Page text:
Playboy art sold at NYC auction
NEW YORK (AP) — A Dali watercolor of a reclining nude that hung in Hugh Hefner’s bedroom was among 125 artworks Playboy magazine offered at Christie’s on Wednesday.
It was one of 11 works chosen for “The Playmate as Fine Art” pictorial for the magazine’s January 1967 Playmate review issue that asked artists to create Playmate-inspired art. The nude sold for $266,500, above its presale estimate of $100,000 to $150,000, to an anonymous buyer.
Another top draw was an iconic, sexually charged oil of a scarlet-lipstick mouth by pop artist Tom Wesselmann. “Mouth No. 8” sold for $1,874,500 to an anonymous buyer. The 1966 work had been estimated to bring $2 million to $3 million.
Aaron Baker, curator of the Playboy Art Collection, called it a great example of Wesselmann’s work “from his best period.”
The sale included 80 photographs, more than a dozen contemporary works and 24 cartoons. Nearly all the items in the sale have appeared in the publication, a cultural icon that helped liberate American sexual mores.
In an interview last month from his Los Angeles mansion, founder and editor-in-chief Hugh Hefner said the magazine that has entertained, titillated and informed with its commissioned art has blurred the lines between fine and popular art.
“Playboy helped to change the very direction of commercial art — breaking down the wall between fine art and commercial art,” the 84-year-old Hefner said. “Before Playboy and a few other places, commercial art was essentially Norman Rockwell, very realistic. And we introduced into commercial illustration the whole notion of everything from abstract to semiabstract to stuff that you found on a gallery wall.”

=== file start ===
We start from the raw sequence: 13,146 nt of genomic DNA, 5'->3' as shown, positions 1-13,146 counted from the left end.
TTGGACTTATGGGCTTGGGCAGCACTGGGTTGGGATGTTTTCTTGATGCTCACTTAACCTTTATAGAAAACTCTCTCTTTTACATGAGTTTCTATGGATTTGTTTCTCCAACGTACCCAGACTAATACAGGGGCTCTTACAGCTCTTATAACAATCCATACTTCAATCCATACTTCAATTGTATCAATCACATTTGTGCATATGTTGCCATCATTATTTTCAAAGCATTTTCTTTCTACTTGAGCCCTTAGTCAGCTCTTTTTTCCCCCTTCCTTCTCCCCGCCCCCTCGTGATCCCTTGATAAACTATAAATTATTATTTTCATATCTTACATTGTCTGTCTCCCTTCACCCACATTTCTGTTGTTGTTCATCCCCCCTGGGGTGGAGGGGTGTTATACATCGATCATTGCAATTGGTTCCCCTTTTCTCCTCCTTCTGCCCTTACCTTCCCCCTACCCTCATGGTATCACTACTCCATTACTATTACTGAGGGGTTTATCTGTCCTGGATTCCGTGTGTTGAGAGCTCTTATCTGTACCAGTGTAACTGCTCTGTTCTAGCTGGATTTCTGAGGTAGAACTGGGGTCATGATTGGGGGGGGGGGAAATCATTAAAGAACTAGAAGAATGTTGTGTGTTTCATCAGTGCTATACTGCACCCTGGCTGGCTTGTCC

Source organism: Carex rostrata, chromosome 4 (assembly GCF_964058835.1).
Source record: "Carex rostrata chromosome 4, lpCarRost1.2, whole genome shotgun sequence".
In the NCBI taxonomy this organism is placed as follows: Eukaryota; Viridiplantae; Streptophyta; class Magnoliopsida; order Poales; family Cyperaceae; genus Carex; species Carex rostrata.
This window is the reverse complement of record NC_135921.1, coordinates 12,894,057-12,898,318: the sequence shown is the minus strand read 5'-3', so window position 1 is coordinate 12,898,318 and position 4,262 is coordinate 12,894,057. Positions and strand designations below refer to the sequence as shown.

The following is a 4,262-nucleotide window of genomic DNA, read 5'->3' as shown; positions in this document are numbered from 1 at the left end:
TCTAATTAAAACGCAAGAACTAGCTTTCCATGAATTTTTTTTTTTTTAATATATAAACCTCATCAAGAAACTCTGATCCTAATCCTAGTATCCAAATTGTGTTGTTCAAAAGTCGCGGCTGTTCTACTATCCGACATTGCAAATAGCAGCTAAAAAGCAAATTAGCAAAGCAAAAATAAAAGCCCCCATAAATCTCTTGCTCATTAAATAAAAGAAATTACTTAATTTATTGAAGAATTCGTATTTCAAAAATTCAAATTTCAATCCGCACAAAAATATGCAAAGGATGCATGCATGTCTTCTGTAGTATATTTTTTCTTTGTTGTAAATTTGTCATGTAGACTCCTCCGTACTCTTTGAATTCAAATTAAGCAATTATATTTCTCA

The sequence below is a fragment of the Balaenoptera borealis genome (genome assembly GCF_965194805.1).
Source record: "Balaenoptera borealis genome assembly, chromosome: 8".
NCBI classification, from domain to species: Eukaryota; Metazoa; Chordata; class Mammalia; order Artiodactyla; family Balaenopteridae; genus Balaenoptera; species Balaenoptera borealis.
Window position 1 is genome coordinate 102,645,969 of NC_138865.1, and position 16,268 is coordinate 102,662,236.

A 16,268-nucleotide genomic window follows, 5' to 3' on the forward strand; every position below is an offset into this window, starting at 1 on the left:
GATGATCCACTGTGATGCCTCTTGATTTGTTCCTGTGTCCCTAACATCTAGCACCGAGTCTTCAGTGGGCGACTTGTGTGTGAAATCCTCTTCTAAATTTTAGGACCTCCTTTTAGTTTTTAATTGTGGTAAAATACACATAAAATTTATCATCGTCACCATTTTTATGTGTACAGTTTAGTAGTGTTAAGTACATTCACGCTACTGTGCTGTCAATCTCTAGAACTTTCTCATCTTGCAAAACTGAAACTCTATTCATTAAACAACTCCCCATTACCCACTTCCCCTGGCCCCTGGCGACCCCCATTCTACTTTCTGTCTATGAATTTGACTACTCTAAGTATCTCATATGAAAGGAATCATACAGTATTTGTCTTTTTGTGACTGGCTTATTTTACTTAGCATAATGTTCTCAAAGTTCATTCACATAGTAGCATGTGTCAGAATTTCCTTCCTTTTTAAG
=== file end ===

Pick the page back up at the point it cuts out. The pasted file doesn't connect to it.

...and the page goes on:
The sale represented only a fraction of Playboy’s historic art.
Baker said the Chicago-based Playboy houses an archive of 5,000 contemporary artworks and more than 20 million photographs in a storage building in the city.
Wednesday’s sale marked the second time Christie’s has sold items from Playboy. On its 50th anniversary in 2003, Christie’s offered memorabilia and ephemera from Playboy’s collection.
Not all the material focused on the erogenous.
A white plaster cast by George Segal of a pregnant woman seated in a folding chair that was part of the “Playmate of Fine Art” pictorial sold for $170,500.
Prices included the buyers premium.
(This version CORRECTS Corrects name of Wesselmann’s work in 3rd paragraph. This story is part of AP’s general news and entertainment services.)